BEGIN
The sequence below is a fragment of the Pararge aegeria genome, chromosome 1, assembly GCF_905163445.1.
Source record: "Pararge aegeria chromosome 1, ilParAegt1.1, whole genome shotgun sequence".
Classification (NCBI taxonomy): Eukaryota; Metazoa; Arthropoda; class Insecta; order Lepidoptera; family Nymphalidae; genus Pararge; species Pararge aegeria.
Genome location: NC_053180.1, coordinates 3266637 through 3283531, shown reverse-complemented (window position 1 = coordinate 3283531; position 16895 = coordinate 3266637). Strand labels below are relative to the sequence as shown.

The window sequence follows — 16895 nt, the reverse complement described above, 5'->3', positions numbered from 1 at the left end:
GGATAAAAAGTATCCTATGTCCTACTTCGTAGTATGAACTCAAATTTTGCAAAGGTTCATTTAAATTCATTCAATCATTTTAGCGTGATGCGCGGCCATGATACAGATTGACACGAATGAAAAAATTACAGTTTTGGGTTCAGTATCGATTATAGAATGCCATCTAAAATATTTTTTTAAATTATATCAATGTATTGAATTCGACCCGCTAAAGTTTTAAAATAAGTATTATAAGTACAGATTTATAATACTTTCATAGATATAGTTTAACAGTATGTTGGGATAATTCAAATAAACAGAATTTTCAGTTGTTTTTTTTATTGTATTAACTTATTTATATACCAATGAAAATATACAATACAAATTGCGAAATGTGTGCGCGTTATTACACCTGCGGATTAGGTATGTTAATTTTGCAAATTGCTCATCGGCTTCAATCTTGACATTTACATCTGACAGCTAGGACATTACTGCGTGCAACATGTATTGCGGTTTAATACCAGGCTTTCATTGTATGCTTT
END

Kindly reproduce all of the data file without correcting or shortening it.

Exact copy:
The sequence below is a fragment of the Pararge aegeria genome, chromosome 1, assembly GCF_905163445.1.
Source record: "Pararge aegeria chromosome 1, ilParAegt1.1, whole genome shotgun sequence".
Classification (NCBI taxonomy): Eukaryota; Metazoa; Arthropoda; class Insecta; order Lepidoptera; family Nymphalidae; genus Pararge; species Pararge aegeria.
Genome location: NC_053180.1, coordinates 3266637 through 3283531, shown reverse-complemented (window position 1 = coordinate 3283531; position 16895 = coordinate 3266637). Strand labels below are relative to the sequence as shown.

The window sequence follows — 16895 nt, the reverse complement described above, 5'->3', positions numbered from 1 at the left end:
GGATAAAAAGTATCCTATGTCCTACTTCGTAGTATGAACTCAAATTTTGCAAAGGTTCATTTAAATTCATTCAATCATTTTAGCGTGATGCGCGGCCATGATACAGATTGACACGAATGAAAAAATTACAGTTTTGGGTTCAGTATCGATTATAGAATGCCATCTAAAATATTTTTTTAAATTATATCAATGTATTGAATTCGACCCGCTAAAGTTTTAAAATAAGTATTATAAGTACAGATTTATAATACTTTCATAGATATAGTTTAACAGTATGTTGGGATAATTCAAATAAACAGAATTTTCAGTTGTTTTTTTTATTGTATTAACTTATTTATATACCAATGAAAATATACAATACAAATTGCGAAATGTGTGCGCGTTATTACACCTGCGGATTAGGTATGTTAATTTTGCAAATTGCTCATCGGCTTCAATCTTGACATTTACATCTGACAGCTAGGACATTACTGCGTGCAACATGTATTGCGGTTTAATACCAGGCTTTCATTGTATGCTTT